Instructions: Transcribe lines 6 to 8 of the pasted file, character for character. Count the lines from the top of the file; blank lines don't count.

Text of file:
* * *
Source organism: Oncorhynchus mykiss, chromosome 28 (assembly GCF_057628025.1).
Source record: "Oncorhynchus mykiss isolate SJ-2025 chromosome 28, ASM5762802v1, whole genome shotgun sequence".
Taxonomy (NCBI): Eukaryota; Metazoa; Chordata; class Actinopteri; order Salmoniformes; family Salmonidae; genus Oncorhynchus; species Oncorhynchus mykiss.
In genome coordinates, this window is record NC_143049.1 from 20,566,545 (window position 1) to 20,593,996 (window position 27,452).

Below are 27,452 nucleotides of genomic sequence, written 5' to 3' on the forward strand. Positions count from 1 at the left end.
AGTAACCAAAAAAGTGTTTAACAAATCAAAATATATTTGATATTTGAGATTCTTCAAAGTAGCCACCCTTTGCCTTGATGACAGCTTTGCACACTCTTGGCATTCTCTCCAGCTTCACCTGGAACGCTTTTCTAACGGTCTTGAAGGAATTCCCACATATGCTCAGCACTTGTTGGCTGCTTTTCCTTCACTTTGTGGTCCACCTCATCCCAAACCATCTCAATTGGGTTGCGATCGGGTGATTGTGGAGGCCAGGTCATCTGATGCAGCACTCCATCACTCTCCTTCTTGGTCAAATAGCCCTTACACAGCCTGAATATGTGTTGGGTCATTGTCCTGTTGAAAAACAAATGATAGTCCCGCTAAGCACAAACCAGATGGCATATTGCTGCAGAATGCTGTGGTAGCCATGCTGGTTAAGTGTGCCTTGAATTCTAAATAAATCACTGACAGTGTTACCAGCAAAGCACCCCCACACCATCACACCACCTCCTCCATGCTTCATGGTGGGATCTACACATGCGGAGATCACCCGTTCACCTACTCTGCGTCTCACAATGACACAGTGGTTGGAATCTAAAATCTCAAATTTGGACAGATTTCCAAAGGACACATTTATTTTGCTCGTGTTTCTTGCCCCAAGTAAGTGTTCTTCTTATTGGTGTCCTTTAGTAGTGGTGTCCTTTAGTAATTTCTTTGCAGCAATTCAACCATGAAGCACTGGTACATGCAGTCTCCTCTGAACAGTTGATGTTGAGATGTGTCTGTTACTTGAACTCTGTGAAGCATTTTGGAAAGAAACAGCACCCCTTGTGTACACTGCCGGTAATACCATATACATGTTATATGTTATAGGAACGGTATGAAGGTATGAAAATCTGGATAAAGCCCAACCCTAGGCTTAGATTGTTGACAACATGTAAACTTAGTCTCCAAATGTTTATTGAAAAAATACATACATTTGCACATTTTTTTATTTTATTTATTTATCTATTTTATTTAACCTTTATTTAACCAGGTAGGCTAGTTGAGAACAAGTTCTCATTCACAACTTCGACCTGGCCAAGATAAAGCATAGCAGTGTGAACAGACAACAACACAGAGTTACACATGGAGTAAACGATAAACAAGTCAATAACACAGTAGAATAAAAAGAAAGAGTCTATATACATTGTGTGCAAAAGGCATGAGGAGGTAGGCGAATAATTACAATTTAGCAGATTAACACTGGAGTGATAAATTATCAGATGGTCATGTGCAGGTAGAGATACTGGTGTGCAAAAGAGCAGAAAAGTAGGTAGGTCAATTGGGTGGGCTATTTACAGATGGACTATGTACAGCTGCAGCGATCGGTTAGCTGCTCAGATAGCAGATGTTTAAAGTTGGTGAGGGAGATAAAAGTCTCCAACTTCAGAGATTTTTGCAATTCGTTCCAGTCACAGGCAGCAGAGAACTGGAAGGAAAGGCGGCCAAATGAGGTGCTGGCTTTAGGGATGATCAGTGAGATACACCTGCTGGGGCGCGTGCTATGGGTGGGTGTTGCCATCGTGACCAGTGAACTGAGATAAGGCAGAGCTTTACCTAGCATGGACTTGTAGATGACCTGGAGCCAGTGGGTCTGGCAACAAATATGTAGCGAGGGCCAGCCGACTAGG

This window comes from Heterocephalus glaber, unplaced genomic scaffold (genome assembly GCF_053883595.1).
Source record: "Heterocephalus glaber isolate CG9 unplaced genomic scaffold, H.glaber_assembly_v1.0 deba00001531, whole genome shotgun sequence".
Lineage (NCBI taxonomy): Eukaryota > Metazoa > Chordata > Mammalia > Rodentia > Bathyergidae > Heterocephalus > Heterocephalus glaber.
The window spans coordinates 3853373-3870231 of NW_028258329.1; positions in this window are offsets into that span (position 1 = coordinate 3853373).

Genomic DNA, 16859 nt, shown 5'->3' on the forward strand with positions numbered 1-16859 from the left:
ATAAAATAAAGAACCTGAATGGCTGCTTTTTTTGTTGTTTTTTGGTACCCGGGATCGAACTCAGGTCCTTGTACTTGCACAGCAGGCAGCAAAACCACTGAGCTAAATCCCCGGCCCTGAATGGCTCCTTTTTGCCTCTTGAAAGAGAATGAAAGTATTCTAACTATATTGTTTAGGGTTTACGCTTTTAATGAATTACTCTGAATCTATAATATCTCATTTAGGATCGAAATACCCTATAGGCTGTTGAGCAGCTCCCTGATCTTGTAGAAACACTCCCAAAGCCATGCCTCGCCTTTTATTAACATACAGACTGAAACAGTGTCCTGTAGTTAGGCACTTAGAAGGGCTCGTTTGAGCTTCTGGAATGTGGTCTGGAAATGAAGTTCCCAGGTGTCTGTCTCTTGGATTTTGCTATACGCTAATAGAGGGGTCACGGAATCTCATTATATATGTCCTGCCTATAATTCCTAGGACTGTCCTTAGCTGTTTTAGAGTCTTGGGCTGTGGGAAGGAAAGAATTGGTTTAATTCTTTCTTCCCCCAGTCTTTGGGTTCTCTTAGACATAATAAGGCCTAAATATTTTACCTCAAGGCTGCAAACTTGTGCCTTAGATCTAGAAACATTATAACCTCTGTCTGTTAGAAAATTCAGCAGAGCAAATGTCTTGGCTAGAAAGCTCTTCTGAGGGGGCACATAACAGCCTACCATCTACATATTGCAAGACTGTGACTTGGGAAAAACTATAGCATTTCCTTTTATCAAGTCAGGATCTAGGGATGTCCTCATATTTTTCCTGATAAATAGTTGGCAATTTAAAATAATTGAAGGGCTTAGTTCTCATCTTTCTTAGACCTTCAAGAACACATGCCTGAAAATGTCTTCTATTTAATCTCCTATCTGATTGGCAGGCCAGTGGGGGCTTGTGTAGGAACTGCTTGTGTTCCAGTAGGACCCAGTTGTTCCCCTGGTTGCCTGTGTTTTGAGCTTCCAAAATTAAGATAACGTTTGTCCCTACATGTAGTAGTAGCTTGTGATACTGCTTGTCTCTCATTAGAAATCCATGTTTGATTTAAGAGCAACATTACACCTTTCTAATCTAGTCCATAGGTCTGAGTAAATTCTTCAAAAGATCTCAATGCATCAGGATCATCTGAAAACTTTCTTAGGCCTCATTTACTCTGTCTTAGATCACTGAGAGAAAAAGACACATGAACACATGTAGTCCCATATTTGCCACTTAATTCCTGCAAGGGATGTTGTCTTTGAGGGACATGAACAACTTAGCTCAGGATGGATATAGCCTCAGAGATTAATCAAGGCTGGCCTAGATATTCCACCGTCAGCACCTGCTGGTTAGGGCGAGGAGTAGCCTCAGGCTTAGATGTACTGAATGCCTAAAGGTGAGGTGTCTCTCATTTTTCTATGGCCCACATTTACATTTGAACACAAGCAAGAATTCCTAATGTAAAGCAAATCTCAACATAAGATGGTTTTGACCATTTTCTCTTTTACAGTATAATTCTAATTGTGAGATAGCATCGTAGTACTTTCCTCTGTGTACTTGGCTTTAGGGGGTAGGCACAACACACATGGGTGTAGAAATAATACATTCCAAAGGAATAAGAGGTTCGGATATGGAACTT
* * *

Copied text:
AGTAACCAAAAAAGTGTTTAACAAATCAAAATATATTTGATATTTGAGATTCTTCAAAGTAGCCACCCTTTGCCTTGATGACAGCTTTGCACACTCTTGGCATTCTCTCCAGCTTCACCTGGAACGCTTTTCTAACGGTCTTGAAGGAATTCCCACATATGCTCAGCACTTGTTGGCTGCTTTTCCTTCACTTTGTGGTCCACCTCATCCCAAACCATCTCAATTGGGTTGCGATCGGGTGATTGTGGAGGCCAGGTCATCTGATGCAGCACTCCATCACTCTCCTTCTTGGTCAAATAGCCCTTACACAGCCTGAATATGTGTTGGGTCATTGTCCTGTTGAAAAACAAATGATAGTCCCGCTAAGCACAAACCAGATGGCATATTGCTGCAGAATGCTGTGGTAGCCATGCTGGTTAAGTGTGCCTTGAATTCTAAATAAATCACTGACAGTGTTACCAGCAAAGCACCCCCACACCATCACACCACCTCCTCCATGCTTCATGGTGGGATCTACACATGCGGAGATCACCCGTTCACCTACTCTGCGTCTCACAATGACACAGTGGTTGGAATCTAAAATCTCAAATTTGGACAGATTTCCAAAGGACACATTTATTTTGCTCGTGTTTCTTGCCCCAAGTAAGTGTTCTTCTTATTGGTGTCCTTTAGTAGTGGTGTCCTTTAGTAATTTCTTTGCAGCAATTCAACCATGAAGCACTGGTACATGCAGTCTCCTCTGAACAGTTGATGTTGAGATGTGTCTGTTACTTGAACTCTGTGAAGCATTTTGGAAAGAAACAGCACCCCTTGTGTACACTGCCGGTAATACCATATACATGTTATATGTTATAGGAACGGTATGAAGGTATGAAAATCTGGATAAAGCCCAACCCTAGGCTTAGATTGTTGACAACATGTAAACTTAGTCTCCAAATGTTTATTGAAAAAATACATACATTTGCACATTTTTTTATTTTATTTATTTATCTATTTTATTTAACCTTTATTTAACCAGGTAGGCTAGTTGAGAACAAGTTCTCATTCACAACTTCGACCTGGCCAAGATAAAGCATAGCAGTGTGAACAGACAACAACACAGAGTTACACATGGAGTAAACGATAAACAAGTCAATAACACAGTAGAATAAAAAGAAAGAGTCTATATACATTGTGTGCAAAAGGCATGAGGAGGTAGGCGAATAATTACAATTTAGCAGATTAACACTGGAGTGATAAATTATCAGATGGTCATGTGCAGGTAGAGATACTGGTGTGCAAAAGAGCAGAAAAGTAGGTAGGTCAATTGGGTGGGCTATTTACAGATGGACTATGTACAGCTGCAGCGATCGGTTAGCTGCTCAGATAGCAGATGTTTAAAGTTGGTGAGGGAGATAAAAGTCTCCAACTTCAGAGATTTTTGCAATTCGTTCCAGTCACAGGCAGCAGAGAACTGGAAGGAAAGGCGGCCAAATGAGGTGCTGGCTTTAGGGATGATCAGTGAGATACACCTGCTGGGGCGCGTGCTATGGGTGGGTGTTGCCATCGTGACCAGTGAACTGAGATAAGGCAGAGCTTTACCTAGCATGGACTTGTAGATGACCTGGAGCCAGTGGGTCTGGCAACAAATATGTAGCGAGGGCCAGCCGACTAGG

This window comes from Heterocephalus glaber, unplaced genomic scaffold (genome assembly GCF_053883595.1).
Source record: "Heterocephalus glaber isolate CG9 unplaced genomic scaffold, H.glaber_assembly_v1.0 deba00001531, whole genome shotgun sequence".